2. Absorption of monosaccharides.

a. Essentially all carbohydrates are absorbed as monosaccharides. b. They are absorbed into blood capillaries.

3. Absorption of amino acids, dipeptides, and tripeptides.

a. Most proteins are absorbed as amino acids by active transport processes. b. They are absorbed into the blood capillaries in the villus. 4. Absorption of lipids

a. Dietary lipids are all absorbed by simple diffusion

b. Long-chain fatty acids and monoglycerides are absorbed as part of micelles, resynthesized t9 triglycerides, and fonned into protein-coated spherical masses called chylomicrons.

(1) Chylomicrons are taken up by the lacteal of a villus.

(2) From the lacteal they enter the lymphatic system and then pass into the cardiovascular system, finally reaching the liver or adipose tissue.

c. The plasma lipids--fatty acids, triglycerides, cholesterol--are insoluble in water and body





(1) In order to be transported in blood and utilized by body cells, the lipids must be combined with protein transporters called lipoproteins to make them soluble.

(2) The combination of lipid and protein is referred to as a lipoprotein. 5. Absorption of electrolytes

a. Many of the electrolytes absorbed by the small intestine come from gastrointestinal secretions and some are part of digested food and liquids.

b. Active transport mechanisms are primarily used for electrolyte absorption. 6. Absorption of vitamins

a. Fat-soluble vitamins (A, D, E, and K) are included along with ingested dietary lipids in micelles and are absorbed by simple diffusion.

b. Water-soluble vitamins (B and C) are absorbed by simple diffusion. 7. Absorption of water

a. All water absorption in the GI tract occurs by osmosis from the lumen of the intestines through epithelial cells and into blood capillaries.

b. The absorption of water depends on the absorption of electrolytes and nutrients to maintain an osmotic balance with the blood. X. Large Intestine

A. Anatomy of the large intestine

1. The large intestine (colon) extends from the ileocecal sphincters to the anus. 2. Its subdivisions include the cecum, colon, rectum, and anal canal. 3. Hanging inferior to the cecum is the appendix.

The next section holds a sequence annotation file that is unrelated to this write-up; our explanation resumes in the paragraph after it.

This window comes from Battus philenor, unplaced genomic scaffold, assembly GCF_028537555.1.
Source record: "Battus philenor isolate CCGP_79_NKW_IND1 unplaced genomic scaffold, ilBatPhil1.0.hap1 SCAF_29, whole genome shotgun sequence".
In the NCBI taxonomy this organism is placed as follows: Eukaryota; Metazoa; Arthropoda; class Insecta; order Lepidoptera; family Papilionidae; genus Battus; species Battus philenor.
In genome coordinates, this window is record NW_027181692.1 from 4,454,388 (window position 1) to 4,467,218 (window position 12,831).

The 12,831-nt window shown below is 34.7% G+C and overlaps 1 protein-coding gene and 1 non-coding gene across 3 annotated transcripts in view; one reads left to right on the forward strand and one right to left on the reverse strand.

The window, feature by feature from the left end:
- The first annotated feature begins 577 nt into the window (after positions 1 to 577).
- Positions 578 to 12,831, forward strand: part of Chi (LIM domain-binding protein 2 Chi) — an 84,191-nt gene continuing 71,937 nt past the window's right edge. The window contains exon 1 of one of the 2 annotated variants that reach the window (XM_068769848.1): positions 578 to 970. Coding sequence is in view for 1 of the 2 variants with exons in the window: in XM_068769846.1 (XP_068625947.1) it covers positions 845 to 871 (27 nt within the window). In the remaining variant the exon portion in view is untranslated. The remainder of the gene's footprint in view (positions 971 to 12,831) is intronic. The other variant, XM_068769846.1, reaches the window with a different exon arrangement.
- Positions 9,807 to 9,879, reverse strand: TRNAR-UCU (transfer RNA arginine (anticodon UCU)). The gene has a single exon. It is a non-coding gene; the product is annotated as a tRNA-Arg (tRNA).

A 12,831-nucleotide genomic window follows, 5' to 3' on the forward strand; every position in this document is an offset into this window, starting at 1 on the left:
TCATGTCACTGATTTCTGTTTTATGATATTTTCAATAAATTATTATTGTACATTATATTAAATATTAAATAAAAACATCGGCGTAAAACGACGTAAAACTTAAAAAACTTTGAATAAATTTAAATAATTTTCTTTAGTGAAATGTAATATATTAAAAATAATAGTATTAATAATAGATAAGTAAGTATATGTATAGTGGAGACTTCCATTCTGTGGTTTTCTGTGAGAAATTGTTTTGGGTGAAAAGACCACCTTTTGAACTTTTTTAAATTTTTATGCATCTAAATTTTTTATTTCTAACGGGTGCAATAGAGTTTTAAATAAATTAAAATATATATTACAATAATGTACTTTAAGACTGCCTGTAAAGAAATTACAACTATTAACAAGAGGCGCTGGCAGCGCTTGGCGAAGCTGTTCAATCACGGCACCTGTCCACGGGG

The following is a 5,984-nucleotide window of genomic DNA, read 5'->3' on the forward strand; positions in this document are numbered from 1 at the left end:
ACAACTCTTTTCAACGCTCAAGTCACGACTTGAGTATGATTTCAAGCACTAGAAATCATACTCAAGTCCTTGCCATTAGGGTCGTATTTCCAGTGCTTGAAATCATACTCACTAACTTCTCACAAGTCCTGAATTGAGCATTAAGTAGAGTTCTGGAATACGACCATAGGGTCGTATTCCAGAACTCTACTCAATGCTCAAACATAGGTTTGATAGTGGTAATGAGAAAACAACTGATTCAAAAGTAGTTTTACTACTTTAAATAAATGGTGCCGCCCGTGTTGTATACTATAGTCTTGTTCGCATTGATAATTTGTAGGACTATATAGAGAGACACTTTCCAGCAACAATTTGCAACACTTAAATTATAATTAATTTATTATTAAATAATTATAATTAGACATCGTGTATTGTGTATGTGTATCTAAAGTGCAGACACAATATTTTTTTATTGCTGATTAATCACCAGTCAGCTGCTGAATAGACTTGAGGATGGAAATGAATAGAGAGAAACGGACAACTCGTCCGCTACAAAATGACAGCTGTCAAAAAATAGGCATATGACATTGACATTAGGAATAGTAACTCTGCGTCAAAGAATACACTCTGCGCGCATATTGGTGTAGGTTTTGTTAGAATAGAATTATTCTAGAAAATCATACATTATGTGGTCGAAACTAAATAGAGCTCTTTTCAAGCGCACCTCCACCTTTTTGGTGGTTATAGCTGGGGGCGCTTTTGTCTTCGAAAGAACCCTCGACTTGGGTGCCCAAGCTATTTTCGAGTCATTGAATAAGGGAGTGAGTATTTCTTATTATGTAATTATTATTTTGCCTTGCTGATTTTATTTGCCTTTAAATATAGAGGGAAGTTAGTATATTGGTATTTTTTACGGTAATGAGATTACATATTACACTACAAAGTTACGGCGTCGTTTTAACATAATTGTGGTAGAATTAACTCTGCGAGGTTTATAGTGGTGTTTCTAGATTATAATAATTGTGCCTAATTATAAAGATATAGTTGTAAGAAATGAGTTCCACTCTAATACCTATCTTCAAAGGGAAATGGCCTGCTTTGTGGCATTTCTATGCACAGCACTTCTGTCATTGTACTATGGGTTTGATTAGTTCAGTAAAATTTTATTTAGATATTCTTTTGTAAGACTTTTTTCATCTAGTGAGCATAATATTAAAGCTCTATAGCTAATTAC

4. The colon is divided into the ascending, transverse, descending, and sigmoid portions.


B. Histology of the large intestine.

1. The mucosa of the large intestine has no villi or permanent circular folds. It does have a simple columnar epithelium with numerous goblet cells.

2. The muscularis contains specialized portions of the longitudinal muscles called taeniae coli, which contract and gather the colon into a series of pouches called haustia.

C. Mechanical movements of the large intestine include haustral churnig, peristalsis, and mass peristalsis.

D. The last stages of chemical digestion occur in the large intestine through bacterial, rather than enzymatic action. Substances are further broken down and some vitamins are synthesized by bacterial action and absorbed by the large intestine.

E. Absorption and feces formation in the large intestine

1. The large intestine absorbs water, electrolytes, and some vitamins.

2. Feces consist of water, inorganic salts, sloughed-off epithelial cells, bacteria, products of bacterial decomposition, and undigested parts of food. .

3. Although most water absorption occurs in the small intestine, the large intestine absorbs enough to .make it an important organ in maintaining the body's water balance.




Following successful study of this chapter students will be able to:


1. Define or describe each of the following terms: gastrointestinal tract (alimentary canal), mucosa- associate lymphoid tissue (MAL]), parietal peritoneum, visceral peritoneum, peritoneal cavity, ascites, mesentery, lesser omentum, greater omentum, salivary gland; saliva, salivation, tongue extrinsic muscles, tongue intrinsic muscles, fungiform papillae, circumvallate papillae, filiform papillae, deciduous teeth, incisors, cuspids, molars, permanent teeth, mastication, bolus, salivary amylase, pharynx, deglutition, peristalsis, adventitia, upper esophageal sphincter, lower esophageal sphincter, cardia, fundus, body, pylorus, pyloric antrum, rugae, pyloric sphincter, lesser curvature, greater curvature, mucous neck cells, chief cells, parietal cells, gastric juice, G cell, mixing waves, chyme, pepsin, gastric lipase, acini, pancreatic juice, pancreatic amylase, trypsin, chymotrypsin, carboxypeptidase, pancreatic lipase, ribonuclease, deoxyribonuclease, gallbladder, hepatocytes, bile, emulsification, duodenum, jejunum, ileum, villi, lacteal, microvilli, alpha-dextrinase, maltase, sucrase, lactase, peptidases, nucleosidases, phosphatases, segmentation, pancreatic amylase, pepsin, lipases, micelles, enterohepatic circulation, chylomicrons, lipoprotein lipase, cecum, appendix,

taeniae coli, haustra, mass peristalsis, feces

2. List the functions of the digestive system (eg. ingestion, secretion, mixing, digestion, absorption,


3. List and describe the four layers of the GI tract (eg. mucosa, submucosa, muscularis, serosa) 4. List and describe the stages of deglutition (eg. voluntary stage, pharyngeal stage, esophageal stage)

5. List and describe the phases of gastric secretion and motility (eg. cephalic phase, gastric phase, intestinal phase)

6. List and describe the functions of the liver.

7. Describe the absorption of carbohydrates, amino acids, lipids, electrolytes, vitamins, and water.